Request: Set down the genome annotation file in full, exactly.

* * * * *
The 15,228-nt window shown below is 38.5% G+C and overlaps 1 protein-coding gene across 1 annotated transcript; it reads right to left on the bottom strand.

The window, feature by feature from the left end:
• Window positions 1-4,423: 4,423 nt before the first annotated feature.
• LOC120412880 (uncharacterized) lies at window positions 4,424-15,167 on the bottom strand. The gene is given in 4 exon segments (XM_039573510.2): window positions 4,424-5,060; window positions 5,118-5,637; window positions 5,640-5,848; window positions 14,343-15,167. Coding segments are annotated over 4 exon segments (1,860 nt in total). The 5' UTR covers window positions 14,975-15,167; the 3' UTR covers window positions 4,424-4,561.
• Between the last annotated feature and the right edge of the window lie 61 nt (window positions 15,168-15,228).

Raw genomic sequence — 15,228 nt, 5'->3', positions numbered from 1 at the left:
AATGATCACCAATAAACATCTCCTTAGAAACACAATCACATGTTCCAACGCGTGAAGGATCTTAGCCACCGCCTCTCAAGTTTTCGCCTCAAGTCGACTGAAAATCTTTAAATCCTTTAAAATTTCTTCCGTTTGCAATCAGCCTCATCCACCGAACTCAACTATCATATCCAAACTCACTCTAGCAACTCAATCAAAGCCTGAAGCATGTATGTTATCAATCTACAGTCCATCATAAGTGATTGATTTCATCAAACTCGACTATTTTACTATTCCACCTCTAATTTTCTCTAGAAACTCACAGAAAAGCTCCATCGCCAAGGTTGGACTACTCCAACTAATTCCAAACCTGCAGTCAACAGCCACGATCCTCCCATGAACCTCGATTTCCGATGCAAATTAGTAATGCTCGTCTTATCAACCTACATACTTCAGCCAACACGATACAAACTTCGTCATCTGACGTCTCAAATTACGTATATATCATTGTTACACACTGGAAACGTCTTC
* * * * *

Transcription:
The 15,228-nt window shown below is 38.5% G+C and overlaps 1 protein-coding gene across 1 annotated transcript; it reads right to left on the bottom strand.

The window, feature by feature from the left end:
• Window positions 1-4,423: 4,423 nt before the first annotated feature.
• LOC120412880 (uncharacterized) lies at window positions 4,424-15,167 on the bottom strand. The gene is given in 4 exon segments (XM_039573510.2): window positions 4,424-5,060; window positions 5,118-5,637; window positions 5,640-5,848; window positions 14,343-15,167. Coding segments are annotated over 4 exon segments (1,860 nt in total). The 5' UTR covers window positions 14,975-15,167; the 3' UTR covers window positions 4,424-4,561.
• Between the last annotated feature and the right edge of the window lie 61 nt (window positions 15,168-15,228).

Raw genomic sequence — 15,228 nt, 5'->3', positions numbered from 1 at the left:
AATGATCACCAATAAACATCTCCTTAGAAACACAATCACATGTTCCAACGCGTGAAGGATCTTAGCCACCGCCTCTCAAGTTTTCGCCTCAAGTCGACTGAAAATCTTTAAATCCTTTAAAATTTCTTCCGTTTGCAATCAGCCTCATCCACCGAACTCAACTATCATATCCAAACTCACTCTAGCAACTCAATCAAAGCCTGAAGCATGTATGTTATCAATCTACAGTCCATCATAAGTGATTGATTTCATCAAACTCGACTATTTTACTATTCCACCTCTAATTTTCTCTAGAAACTCACAGAAAAGCTCCATCGCCAAGGTTGGACTACTCCAACTAATTCCAAACCTGCAGTCAACAGCCACGATCCTCCCATGAACCTCGATTTCCGATGCAAATTAGTAATGCTCGTCTTATCAACCTACATACTTCAGCCAACACGATACAAACTTCGTCATCTGACGTCTCAAATTACGTATATATCATTGTTACACACTGGAAACGTCTTC